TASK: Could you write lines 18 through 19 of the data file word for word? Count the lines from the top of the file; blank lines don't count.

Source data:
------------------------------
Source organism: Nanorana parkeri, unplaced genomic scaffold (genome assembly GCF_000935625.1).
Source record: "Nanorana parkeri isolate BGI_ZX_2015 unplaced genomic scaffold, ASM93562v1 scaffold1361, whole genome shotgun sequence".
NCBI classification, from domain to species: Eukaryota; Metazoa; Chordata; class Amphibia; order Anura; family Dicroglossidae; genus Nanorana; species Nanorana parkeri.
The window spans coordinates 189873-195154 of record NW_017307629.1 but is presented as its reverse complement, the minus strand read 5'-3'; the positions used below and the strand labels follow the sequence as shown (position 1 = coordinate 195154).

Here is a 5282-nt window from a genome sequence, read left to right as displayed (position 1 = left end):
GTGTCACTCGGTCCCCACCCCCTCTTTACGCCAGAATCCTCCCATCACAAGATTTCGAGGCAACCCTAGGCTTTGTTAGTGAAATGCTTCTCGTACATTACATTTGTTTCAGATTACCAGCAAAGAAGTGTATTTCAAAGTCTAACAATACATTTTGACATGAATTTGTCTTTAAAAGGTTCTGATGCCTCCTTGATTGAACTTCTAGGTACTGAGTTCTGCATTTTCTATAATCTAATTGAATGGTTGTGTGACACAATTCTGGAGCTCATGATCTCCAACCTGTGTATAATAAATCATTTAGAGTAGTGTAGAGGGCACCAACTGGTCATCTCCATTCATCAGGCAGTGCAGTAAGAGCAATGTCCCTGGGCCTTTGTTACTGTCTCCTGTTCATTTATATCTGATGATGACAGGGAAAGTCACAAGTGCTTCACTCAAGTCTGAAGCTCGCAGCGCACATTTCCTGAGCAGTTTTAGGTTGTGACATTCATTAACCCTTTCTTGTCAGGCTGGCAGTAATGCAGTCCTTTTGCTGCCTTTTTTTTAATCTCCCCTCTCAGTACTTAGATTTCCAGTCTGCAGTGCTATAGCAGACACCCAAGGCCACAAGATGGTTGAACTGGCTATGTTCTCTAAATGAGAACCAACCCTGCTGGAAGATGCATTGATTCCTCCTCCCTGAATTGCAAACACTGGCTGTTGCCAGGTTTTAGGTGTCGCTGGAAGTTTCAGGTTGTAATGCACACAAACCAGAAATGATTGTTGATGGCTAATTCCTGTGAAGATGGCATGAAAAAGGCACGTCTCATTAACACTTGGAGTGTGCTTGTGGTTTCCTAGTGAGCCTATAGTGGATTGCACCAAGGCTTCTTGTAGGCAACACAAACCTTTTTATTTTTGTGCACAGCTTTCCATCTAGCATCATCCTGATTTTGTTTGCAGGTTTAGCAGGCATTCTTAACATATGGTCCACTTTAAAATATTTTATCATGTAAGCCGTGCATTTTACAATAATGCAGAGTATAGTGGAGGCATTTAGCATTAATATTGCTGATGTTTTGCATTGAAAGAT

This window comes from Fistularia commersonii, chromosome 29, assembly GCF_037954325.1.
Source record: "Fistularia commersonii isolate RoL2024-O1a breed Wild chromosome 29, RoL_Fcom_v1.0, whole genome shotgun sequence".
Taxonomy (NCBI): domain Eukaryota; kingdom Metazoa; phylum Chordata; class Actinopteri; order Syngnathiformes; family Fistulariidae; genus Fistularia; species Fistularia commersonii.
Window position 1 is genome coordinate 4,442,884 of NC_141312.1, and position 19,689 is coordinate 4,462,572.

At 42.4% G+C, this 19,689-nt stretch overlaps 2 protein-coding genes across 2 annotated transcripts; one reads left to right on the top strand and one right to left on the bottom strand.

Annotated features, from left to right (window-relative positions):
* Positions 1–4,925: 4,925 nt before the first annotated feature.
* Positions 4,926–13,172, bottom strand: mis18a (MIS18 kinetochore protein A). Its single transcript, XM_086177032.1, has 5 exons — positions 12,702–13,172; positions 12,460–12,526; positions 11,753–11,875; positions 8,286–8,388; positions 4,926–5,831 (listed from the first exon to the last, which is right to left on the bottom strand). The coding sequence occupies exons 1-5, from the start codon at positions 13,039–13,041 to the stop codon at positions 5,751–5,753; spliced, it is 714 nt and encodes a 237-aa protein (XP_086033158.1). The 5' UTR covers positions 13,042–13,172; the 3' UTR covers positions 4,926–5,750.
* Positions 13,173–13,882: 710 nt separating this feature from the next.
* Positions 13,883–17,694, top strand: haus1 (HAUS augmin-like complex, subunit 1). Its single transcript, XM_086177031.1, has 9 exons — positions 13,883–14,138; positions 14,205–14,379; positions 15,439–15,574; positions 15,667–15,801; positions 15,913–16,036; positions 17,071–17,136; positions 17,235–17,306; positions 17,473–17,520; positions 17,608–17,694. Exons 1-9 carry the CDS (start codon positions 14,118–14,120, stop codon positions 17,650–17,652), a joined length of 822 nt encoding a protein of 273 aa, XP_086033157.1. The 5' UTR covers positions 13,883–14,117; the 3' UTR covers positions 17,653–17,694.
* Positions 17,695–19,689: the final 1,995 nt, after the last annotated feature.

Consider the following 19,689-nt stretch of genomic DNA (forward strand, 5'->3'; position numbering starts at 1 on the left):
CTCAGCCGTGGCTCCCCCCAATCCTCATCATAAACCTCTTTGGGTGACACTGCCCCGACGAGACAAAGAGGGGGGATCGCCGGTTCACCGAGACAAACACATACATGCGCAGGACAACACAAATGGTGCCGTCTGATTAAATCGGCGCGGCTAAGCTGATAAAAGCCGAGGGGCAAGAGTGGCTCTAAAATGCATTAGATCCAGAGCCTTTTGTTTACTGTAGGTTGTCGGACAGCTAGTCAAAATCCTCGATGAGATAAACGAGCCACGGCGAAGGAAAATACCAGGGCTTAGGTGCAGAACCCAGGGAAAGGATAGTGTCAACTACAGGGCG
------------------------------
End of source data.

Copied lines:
Consider the following 19,689-nt stretch of genomic DNA (forward strand, 5'->3'; position numbering starts at 1 on the left):
CTCAGCCGTGGCTCCCCCCAATCCTCATCATAAACCTCTTTGGGTGACACTGCCCCGACGAGACAAAGAGGGGGGATCGCCGGTTCACCGAGACAAACACATACATGCGCAGGACAACACAAATGGTGCCGTCTGATTAAATCGGCGCGGCTAAGCTGATAAAAGCCGAGGGGCAAGAGTGGCTCTAAAATGCATTAGATCCAGAGCCTTTTGTTTACTGTAGGTTGTCGGACAGCTAGTCAAAATCCTCGATGAGATAAACGAGCCACGGCGAAGGAAAATACCAGGGCTTAGGTGCAGAACCCAGGGAAAGGATAGTGTCAACTACAGGGCG